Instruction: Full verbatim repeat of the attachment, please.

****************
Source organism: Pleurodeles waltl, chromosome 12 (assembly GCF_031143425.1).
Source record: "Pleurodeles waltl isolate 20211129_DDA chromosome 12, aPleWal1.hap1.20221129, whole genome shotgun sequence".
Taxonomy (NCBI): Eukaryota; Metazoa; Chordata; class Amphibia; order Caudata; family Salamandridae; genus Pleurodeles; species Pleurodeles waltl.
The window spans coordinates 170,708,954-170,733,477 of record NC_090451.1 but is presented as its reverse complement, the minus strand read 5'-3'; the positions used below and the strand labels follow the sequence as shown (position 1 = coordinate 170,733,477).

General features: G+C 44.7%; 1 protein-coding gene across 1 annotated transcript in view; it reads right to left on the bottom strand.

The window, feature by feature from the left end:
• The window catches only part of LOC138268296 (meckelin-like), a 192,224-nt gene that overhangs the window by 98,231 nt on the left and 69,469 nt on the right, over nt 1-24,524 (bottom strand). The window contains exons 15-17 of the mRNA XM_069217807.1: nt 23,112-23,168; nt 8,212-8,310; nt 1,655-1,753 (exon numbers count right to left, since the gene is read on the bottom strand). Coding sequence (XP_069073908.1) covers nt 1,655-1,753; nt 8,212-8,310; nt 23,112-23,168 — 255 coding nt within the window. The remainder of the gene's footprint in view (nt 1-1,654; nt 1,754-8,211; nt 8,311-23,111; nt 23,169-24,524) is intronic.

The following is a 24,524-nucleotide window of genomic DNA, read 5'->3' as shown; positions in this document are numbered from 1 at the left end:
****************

Source organism: Pleurodeles waltl, chromosome 12 (assembly GCF_031143425.1).
Source record: "Pleurodeles waltl isolate 20211129_DDA chromosome 12, aPleWal1.hap1.20221129, whole genome shotgun sequence".
Taxonomy (NCBI): Eukaryota; Metazoa; Chordata; class Amphibia; order Caudata; family Salamandridae; genus Pleurodeles; species Pleurodeles waltl.
The window spans coordinates 170,708,954-170,733,477 of record NC_090451.1 but is presented as its reverse complement, the minus strand read 5'-3'; the positions used below and the strand labels follow the sequence as shown (position 1 = coordinate 170,733,477).

General features: G+C 44.7%; 1 protein-coding gene across 1 annotated transcript in view; it reads right to left on the bottom strand.

The window, feature by feature from the left end:
• The window catches only part of LOC138268296 (meckelin-like), a 192,224-nt gene that overhangs the window by 98,231 nt on the left and 69,469 nt on the right, over nt 1-24,524 (bottom strand). The window contains exons 15-17 of the mRNA XM_069217807.1: nt 23,112-23,168; nt 8,212-8,310; nt 1,655-1,753 (exon numbers count right to left, since the gene is read on the bottom strand). Coding sequence (XP_069073908.1) covers nt 1,655-1,753; nt 8,212-8,310; nt 23,112-23,168 — 255 coding nt within the window. The remainder of the gene's footprint in view (nt 1-1,654; nt 1,754-8,211; nt 8,311-23,111; nt 23,169-24,524) is intronic.

The following is a 24,524-nucleotide window of genomic DNA, read 5'->3' as shown; positions in this document are numbered from 1 at the left end: